Reger: Piano Concerto; R Strauss: Burleske in D minor

Our rating 
4.0 out of 5 star rating 4.0

COMPOSERS: R Strauss,Reger
LABELS: Hyperion
WORKS: Reger: Piano Concerto; R Strauss: Burleske in D minor
PERFORMER: Marc-André Hamelin (piano); Berlin Radio SO/Ilan Volkov

Reger’s Piano Concerto is a work of immense power that is nevertheless prone, in the wrong hands, to sound like a heavy Brahmsian homage overburdened with notes and distorted by tonal sideslips. Marc-André Hamelin’s hands, however, are definitely the right ones, and this is one of the most lucid, as well as passionate, readings of the piece I have heard. Hamelin never makes the deep left-hand bass writing in the first movement sound heavy, and he plays the very full chords as crisply as they demand. This big movement (almost 18 minutes in this performance) begins in dark-hued, sombre mood and is not always easy to make sense of formally, but Hamelin and Ilan Volkov elucidate the strong lines of its structure and the logic of its development admirably.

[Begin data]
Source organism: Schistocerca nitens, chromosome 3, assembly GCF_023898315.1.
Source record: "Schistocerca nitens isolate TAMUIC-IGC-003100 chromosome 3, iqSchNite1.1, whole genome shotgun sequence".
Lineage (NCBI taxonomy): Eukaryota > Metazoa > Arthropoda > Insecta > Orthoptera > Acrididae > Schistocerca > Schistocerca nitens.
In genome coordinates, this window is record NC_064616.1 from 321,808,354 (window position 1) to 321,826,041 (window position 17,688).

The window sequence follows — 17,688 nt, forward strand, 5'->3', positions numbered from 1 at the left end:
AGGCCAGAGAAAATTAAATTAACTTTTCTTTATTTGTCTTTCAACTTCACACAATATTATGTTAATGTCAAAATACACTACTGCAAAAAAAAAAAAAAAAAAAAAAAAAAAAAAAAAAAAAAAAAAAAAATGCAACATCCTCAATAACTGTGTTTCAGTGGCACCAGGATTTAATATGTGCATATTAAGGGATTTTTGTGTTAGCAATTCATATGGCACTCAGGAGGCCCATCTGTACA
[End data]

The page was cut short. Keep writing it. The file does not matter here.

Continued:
In the central Largo, one of the most touching movements Reger penned, Hamelin brings a delicate touch to its meditative lyricism, and he injects a fine sense of bubbling merriment into the somewhat elephantine humour of the finale. If the Reger is usually in danger of ponderosity, Richard Strauss’s youthful Burleske – a Brahms-homage of a different kind – can easily sound meretriciously clever. But Hamelin gives one of the most stylish and elegant accounts of it I’ve heard, pointing up the warm lyricism of the waltz-episode and setting the sparkling wit of Strauss in scintillating contrast to the earthy humour of his fellow-Bavarian, Reger.
The two works are also coupled on an excellent RCA Victor disc from Barry Douglas with Marek Janowski conducting the Orchestre Philharmonique de France, but good though Douglas is, in sheer bravura and recording quality this new Hyperion release makes it the better choice. Calum MacDonald